Using Cascading Style Sheets[edit]

Instead of simply creating a bad link like this:

<a href="/wiki/Example_Bad_Link" title="Example Bad Link">Example Bad Link</a>

Create the link like this:

<span class=broken-link><a href="/wiki/Example_Bad_Link" title="Example Bad Link" class=link-Example_Bad_Link>Example Bad Link</a></span>

Now add a

<link rel="stylesheet" type="text/css" href="wiki/Example_Bad_Link.css"/>

for each bad link to the head section. The page renderer now has to create the css file too (it's trivial) and only the page deleter code has to delete that file. The content of file wiki/Example_Bad_Link.css would then be:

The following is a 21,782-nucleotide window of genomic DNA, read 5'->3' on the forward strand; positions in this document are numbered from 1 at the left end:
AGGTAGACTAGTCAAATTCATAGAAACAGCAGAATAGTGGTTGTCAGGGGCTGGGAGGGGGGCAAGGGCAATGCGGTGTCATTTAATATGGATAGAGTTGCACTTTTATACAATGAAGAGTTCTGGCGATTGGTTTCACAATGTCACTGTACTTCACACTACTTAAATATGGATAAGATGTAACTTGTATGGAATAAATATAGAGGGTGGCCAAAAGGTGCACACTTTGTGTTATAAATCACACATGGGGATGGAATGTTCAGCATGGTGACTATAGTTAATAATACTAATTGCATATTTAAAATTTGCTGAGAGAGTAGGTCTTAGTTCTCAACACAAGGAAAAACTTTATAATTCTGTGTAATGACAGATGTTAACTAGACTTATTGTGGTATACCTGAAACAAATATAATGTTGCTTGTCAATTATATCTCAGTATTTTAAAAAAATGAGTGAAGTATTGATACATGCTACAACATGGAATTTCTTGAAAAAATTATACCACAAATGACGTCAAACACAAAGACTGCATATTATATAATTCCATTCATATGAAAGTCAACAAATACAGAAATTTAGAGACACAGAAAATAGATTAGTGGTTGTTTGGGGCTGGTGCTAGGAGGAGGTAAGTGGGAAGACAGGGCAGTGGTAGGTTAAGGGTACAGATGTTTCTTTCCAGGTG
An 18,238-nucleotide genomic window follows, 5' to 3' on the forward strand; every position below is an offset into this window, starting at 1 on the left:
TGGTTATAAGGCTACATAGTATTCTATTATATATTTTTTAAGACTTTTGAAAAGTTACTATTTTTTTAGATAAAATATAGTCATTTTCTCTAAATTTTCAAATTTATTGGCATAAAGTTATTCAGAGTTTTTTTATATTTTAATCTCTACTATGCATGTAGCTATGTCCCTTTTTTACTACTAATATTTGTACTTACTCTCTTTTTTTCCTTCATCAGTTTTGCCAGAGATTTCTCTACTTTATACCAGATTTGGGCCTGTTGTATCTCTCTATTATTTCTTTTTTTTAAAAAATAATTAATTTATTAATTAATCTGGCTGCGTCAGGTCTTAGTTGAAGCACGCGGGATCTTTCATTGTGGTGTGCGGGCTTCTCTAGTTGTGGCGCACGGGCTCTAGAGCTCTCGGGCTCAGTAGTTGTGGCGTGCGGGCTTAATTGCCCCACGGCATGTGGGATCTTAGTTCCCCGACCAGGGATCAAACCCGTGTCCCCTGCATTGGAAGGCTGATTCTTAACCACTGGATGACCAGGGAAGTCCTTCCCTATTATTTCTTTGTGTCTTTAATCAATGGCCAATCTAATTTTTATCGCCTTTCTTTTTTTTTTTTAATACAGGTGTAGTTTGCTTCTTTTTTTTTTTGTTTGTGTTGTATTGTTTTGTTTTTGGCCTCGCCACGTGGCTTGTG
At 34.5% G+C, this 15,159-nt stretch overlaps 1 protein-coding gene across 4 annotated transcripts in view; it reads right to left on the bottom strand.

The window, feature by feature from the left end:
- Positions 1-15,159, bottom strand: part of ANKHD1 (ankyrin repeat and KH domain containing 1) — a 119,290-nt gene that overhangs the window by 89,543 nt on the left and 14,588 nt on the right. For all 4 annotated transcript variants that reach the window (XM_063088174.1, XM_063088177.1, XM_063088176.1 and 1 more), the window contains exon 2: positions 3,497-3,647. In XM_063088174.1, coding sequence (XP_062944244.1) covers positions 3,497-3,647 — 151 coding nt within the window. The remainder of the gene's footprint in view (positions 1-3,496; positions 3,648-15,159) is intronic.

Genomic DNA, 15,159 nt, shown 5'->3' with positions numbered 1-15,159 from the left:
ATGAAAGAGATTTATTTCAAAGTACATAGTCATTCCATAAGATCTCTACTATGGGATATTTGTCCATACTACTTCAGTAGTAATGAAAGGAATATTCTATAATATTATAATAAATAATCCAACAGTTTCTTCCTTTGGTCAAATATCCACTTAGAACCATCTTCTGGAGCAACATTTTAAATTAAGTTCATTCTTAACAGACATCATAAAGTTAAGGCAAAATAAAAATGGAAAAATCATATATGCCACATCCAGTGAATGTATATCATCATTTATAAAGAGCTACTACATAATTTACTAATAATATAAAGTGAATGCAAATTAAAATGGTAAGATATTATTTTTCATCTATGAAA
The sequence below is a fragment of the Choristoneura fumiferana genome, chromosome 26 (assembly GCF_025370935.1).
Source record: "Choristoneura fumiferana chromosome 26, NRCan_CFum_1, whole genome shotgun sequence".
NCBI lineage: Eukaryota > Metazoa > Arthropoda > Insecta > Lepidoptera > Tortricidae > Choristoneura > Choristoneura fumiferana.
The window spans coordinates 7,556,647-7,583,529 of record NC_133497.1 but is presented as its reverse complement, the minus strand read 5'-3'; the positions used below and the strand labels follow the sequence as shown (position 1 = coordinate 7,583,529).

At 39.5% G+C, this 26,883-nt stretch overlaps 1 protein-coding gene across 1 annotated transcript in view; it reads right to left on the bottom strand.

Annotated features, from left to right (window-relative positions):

.link-Example_Bad_Link { styles for good links }


  • No depending page needs to be deleted, if a new page is created.


  • The browsers will do a lot of accesses to download the .css-files (and in most cases fails, so it has to redo the job the next time).
  • A page which was deleted will still show up as existing. But in general, no pages which are linked to will ever be deleted, so this issue will most likely be a theoretical issue only, and if that really matters, the page deleter code may still delete all depenting pages as in the original proposal.